“There was a time here in beer heaven when a festival was truly a special event. I mean, you would talk about the next one with such anticipation that it seemed like it was going to take months of drinking for it to arrive,” says Preston Weesner, owner of the Holiday Ale Festival and draft support for Oregon Brewers Guild events.
The Spring Beer and Wine Festival is the latest big beer festival to bite the dust. After 23 years running, owner Steve Woolard decided to retire the festival after 2017. This once popular attraction held in the Oregon Convention Center was the largest indoor beer fest in town, with live music, crafts, spirits, and, of course, beer and wine. Indoors you could purchase everything from new siding for your house to a gutter guard for leaves. In recent years the breweries participating had morphed from stalwarts like Widmer and Hopworks to nanobreweries and startups like Boring Brewing and Rusty Truck. I could speculate that this fest lost steam because of a lack of focus, although halogen lighting is not conducive to drinking and newer competition made things difficult, too. Spring has become the season for cider fests and farmhouse ales; Cider Rite of Spring is a newer fest around the same time that’s become a major event, while beer geeks often flocked to the Portland Farmhouse & Wild Ale Festival (full disclosure: I am one of the owners of this fest).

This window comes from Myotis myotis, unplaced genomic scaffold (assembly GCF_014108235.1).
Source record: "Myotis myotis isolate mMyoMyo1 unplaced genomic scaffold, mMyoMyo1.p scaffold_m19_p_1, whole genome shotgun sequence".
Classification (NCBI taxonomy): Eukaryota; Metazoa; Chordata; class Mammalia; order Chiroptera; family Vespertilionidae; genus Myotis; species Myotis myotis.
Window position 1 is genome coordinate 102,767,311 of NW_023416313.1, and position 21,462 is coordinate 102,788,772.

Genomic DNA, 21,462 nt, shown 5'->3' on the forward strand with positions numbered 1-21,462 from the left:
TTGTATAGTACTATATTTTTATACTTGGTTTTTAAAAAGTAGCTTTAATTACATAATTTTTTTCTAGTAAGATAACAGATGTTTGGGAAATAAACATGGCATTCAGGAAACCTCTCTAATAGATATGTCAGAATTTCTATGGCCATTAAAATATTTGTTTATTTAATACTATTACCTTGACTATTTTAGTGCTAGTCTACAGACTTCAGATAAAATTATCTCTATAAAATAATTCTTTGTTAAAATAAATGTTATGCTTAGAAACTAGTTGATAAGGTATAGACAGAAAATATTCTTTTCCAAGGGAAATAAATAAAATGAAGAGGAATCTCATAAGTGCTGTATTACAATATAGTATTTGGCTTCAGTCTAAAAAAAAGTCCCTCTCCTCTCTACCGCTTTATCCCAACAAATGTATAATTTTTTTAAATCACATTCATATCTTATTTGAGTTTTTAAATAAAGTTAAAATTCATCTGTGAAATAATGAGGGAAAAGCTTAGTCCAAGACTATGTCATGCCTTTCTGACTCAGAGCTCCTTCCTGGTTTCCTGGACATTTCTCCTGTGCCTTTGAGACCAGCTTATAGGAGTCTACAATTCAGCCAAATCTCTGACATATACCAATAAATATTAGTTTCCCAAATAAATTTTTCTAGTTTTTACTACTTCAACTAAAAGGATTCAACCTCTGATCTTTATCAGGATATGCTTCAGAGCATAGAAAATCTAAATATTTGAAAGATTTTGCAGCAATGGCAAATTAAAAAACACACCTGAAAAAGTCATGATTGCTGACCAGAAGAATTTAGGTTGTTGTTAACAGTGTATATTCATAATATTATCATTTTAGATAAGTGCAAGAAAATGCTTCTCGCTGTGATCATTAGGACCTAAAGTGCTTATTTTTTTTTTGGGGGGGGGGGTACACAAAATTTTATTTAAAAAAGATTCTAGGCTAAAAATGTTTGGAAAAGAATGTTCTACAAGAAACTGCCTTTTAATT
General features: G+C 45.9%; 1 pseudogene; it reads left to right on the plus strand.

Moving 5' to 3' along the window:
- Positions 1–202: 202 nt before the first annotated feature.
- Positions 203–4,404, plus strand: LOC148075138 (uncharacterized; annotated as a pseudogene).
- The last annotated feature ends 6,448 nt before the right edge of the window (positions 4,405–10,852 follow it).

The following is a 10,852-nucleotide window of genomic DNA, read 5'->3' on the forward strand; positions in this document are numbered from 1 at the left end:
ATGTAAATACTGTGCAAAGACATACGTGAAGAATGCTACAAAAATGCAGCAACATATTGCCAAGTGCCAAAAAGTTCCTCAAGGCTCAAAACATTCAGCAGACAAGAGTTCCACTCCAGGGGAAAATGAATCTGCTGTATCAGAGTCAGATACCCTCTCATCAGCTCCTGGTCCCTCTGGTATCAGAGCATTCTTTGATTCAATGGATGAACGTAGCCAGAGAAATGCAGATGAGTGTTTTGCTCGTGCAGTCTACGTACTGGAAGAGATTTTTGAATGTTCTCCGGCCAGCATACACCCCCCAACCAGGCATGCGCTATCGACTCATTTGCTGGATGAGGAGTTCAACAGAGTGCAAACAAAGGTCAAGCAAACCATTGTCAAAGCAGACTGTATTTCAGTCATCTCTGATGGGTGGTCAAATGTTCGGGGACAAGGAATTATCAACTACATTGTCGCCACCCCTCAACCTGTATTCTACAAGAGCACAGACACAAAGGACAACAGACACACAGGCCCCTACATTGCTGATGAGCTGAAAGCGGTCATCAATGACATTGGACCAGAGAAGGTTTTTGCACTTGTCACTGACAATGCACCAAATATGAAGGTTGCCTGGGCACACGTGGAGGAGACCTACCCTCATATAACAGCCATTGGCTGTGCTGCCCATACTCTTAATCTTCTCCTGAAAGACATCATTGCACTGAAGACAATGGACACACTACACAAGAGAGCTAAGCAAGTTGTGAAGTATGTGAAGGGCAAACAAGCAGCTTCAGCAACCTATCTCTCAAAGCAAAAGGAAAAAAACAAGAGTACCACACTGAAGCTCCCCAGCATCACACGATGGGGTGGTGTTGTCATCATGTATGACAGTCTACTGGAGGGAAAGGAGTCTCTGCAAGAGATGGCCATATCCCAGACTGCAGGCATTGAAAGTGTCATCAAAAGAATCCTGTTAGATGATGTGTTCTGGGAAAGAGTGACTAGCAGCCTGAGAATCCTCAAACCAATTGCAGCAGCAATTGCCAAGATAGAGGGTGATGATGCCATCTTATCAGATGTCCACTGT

The Organic Beer Festival (renamed from the North American Organic Beer Festival) poured its last GMO-free beer into a biodegradable mug in 2016. At the time, festival owner Craig Nicholls promised it would return even better in 2018, and according to the fest website (that hasn’t been updated) it would have been held recently in June. Nicholls isn’t new to controversy; past organizers and associated non-profits have complained about his non payment of bills. When Chris Crabb and Teddy Peetz came onboard to help organize the fest, the ship began to get righted, but after a falling out in 2016, Nicholls, Crabb and Peetz went their separate ways, with Crabb and Peetz founding a new replacement fest last year. The replacement was called the Organic BrewFest, but that didn’t sit well with Nicholls, who was no longer involved. The fest was then rebranded as the Brewfest in the Park before it ever began. That fest went head-to-head with the Portland International Beerfest on the same weekend, and based on reports, they both suffered. I predicted this clash wouldn’t go well last year. READ: Portland’s Beer Festival Season gets Contentious.